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Thursday, November 27, 2014

Skiing: UNM remains on summit of NCAA

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By Christian Otto / New Mexico Daily Lobo

The New Mexico ski team placed third at this year’s NCAA National Championships in Utah, continuing a string of strong seasons for the program.

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The New Mexico men’s basketball team may make the most headlines around town. The Lobo men’s soccer team may have some sustained success for more than a decade. But there’s another program at UNM that has also built a successful legacy on a national stage.

The Lobo ski team brought home a third-place trophy from the NCAA Championships held March 5-8 in Soldier Hollow and Park City, Utah, benefitting from an individual Nordic win by freshman Eva Sever Rus.

The team remains the school’s only NCAA champion, with a win back in 2004, and second place in 2006. Other third-place trophies came from its 2009 and 2010 campaigns.

Under the seven-year tutelage of head coach Fredrik Landstedt, UNM has placed no lower than eighth at the NCAAs. He said after the team’s end-of-season banquet last Thursday that he knew early on this squad would have a chance at a podium finish at the NCAAs.

“Pretty much from the beginning we knew we had a shot,” he said. “As long as you have a shot to compete, anything can happen at the championship.”

Sever Rus captured her individual title in the 15K women’s freestyle event with a time of 40 minutes, 15.10 seconds. She beat Northern Michigan’s Rosie Frankowski by 1.8 seconds.

Sever Rus became UNM’s 17th skiing national champion and the school’s 10th female champ. It’s the team’s first freestyle title since Ivana Radlova’s win in 1993 and the first Nordic title since Kristina Strandberg’s in 2000.

She also placed third in the women’s 5K classical race with a tim of 14:01.00.

Freestyle Nordic technique involves pushing off the ground to accelerate, more akin to ice skating, while the classical technique focuses on the legs’ back-and-forth motion.

“It was a tough race. All the girls were so good,” Sever Rus said. “I just tried to go as fast as I could and focus on my technique. There was enough for a win.”

UNM boasted other strong finishes from senior Armin Triendi, second in the men’s giant slalom; Mats Resaland, third in the men’s 20K freestyle; and junior Sean Horner, fifth in the men’s slalom. Resaland and Trendl each earned their third All-American honors at the meet.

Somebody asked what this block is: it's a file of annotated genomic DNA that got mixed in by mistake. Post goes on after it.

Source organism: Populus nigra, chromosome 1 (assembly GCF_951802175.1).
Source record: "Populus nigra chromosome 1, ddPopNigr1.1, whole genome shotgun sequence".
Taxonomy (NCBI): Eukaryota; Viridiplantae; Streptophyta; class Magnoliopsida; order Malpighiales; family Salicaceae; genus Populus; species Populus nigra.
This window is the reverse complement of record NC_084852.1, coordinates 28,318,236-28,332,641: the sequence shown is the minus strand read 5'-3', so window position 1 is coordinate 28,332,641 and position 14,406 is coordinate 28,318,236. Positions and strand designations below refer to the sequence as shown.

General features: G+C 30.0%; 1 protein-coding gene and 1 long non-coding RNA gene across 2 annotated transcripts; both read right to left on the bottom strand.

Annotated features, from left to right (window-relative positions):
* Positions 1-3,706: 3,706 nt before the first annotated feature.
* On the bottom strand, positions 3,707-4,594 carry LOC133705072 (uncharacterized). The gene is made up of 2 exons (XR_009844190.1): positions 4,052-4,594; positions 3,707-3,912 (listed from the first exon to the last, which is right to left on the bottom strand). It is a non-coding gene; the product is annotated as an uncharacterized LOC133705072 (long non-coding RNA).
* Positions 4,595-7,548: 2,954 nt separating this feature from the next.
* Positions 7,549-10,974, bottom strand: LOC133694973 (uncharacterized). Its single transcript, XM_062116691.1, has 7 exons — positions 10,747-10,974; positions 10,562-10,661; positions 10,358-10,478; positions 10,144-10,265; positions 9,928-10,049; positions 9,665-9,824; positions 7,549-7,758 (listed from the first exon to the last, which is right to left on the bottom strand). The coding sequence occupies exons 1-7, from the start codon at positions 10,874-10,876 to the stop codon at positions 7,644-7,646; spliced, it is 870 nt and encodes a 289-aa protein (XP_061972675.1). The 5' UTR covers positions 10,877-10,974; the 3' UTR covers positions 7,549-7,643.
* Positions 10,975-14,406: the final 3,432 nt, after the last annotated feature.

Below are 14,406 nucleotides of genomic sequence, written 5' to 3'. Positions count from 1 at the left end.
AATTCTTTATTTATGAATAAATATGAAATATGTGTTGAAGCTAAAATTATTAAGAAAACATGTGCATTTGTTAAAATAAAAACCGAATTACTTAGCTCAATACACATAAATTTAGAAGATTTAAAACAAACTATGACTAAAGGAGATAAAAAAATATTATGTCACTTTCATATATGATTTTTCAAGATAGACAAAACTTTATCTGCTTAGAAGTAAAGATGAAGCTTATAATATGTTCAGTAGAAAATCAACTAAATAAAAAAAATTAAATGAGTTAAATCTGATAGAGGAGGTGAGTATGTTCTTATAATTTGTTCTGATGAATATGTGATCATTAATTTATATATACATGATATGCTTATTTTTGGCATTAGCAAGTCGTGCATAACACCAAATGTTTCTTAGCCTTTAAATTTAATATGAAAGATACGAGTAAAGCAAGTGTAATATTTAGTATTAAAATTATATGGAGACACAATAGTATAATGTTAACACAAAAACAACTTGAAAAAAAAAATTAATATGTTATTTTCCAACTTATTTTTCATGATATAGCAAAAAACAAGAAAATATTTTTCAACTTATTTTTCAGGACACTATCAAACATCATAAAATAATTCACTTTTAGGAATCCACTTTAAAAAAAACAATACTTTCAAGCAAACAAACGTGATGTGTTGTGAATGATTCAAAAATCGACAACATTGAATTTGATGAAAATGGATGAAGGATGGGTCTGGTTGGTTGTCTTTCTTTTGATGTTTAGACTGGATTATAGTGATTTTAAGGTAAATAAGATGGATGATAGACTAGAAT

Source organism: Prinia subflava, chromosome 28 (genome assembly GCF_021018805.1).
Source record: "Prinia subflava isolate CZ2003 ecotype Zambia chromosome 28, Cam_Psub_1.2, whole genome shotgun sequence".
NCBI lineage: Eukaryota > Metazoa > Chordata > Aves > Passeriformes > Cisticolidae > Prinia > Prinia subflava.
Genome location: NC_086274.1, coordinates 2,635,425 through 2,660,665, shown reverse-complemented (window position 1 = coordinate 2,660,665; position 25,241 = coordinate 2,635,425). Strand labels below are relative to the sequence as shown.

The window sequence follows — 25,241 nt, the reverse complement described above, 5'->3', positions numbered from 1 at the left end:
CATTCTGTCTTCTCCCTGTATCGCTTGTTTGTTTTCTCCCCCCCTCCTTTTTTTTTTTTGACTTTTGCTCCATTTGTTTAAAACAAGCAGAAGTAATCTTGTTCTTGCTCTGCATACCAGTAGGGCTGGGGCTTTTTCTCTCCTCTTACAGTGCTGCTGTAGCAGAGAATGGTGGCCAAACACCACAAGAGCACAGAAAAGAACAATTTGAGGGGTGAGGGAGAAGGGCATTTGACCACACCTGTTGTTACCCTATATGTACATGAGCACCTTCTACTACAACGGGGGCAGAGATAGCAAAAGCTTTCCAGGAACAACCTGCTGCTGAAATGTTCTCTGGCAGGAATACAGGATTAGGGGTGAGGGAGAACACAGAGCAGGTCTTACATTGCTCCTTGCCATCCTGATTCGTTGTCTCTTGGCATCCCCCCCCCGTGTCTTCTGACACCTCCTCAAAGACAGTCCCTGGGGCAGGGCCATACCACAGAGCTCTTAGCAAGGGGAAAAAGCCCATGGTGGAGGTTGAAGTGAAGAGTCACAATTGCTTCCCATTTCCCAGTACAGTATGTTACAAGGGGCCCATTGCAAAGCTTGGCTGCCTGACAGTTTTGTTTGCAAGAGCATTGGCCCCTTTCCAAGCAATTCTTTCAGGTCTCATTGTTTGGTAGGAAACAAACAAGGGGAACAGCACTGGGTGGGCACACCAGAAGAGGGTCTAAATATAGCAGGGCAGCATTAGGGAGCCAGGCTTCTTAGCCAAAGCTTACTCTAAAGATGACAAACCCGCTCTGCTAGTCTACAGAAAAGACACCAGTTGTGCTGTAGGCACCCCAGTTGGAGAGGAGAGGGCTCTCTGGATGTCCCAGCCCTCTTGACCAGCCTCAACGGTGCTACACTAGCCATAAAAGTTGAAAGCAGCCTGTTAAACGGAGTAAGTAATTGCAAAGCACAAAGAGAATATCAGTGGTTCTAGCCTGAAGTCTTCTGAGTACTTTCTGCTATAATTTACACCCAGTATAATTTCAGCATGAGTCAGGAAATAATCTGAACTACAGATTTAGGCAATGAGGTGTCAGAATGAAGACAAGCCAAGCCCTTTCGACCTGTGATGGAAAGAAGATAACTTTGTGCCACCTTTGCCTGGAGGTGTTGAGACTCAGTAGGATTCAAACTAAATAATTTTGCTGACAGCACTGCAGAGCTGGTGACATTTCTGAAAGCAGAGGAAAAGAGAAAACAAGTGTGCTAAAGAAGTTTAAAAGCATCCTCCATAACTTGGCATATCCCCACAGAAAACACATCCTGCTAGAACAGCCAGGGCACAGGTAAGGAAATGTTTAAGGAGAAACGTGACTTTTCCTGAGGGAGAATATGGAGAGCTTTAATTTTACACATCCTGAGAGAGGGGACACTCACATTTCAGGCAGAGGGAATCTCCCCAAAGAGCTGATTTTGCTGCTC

Throughout the season the Lobos placed at least third in every meet, including a first-place finish at the Jade Enerprises/Lobo Invitational and third at the Rocky Mountain Intercollegiate Ski Association meet. Horner also claimed the RMISA Alpine MVP award.

“It was really a great way to end (the season), but the season starts in the fall,” Horner said. “We were able to get a great conditioning program in the fall with our trainer. It set us up really good (in) great physical shape. All the guys and the girls mesh really well together, a good team atmosphere.”

In addition to the regular-season success, freshman Aku Nikander won the 50K classical mass start race at U.S. National Championships and Supertour Finals held March 30 in Anchorage, Alaska. He completed the race in 2:23:08, a full nine seconds faster than runner-up Noah Hoffman, an Olympian for the U.S. national team.

Nikander is the first UNM skier to win a U.S. National Championship title since 2003, when Martina Strusova took the 15K classical race.

“I didn’t do as well as I wanted to at the NCAAs,” said Nikander, who placed ninth at the 10K classical. “After the NCAAs I went to Alaska for two and a half weeks. At sea level, I recovered and prepared for the 50K. That was my main goal this season, and I succeeded there pretty well.”

UNM’s NCAA First Team All-Americans

Armin Trendl, giant slalom; Eva Sever Rus, Nordic classical and Nordic freestyle; Sean Horner, slalom; Mats Resaland, Nordic freestyle.

UNM’s Second Team All-Americans

Sean Horner, giant slalom; Karoline Myklebust, giant slalom; Courtney Altringer, giant slalom; Aku Nikander, Nordic classical; Mateja Robnik, slalom; Aljaz Praznik, Nordic freestyle.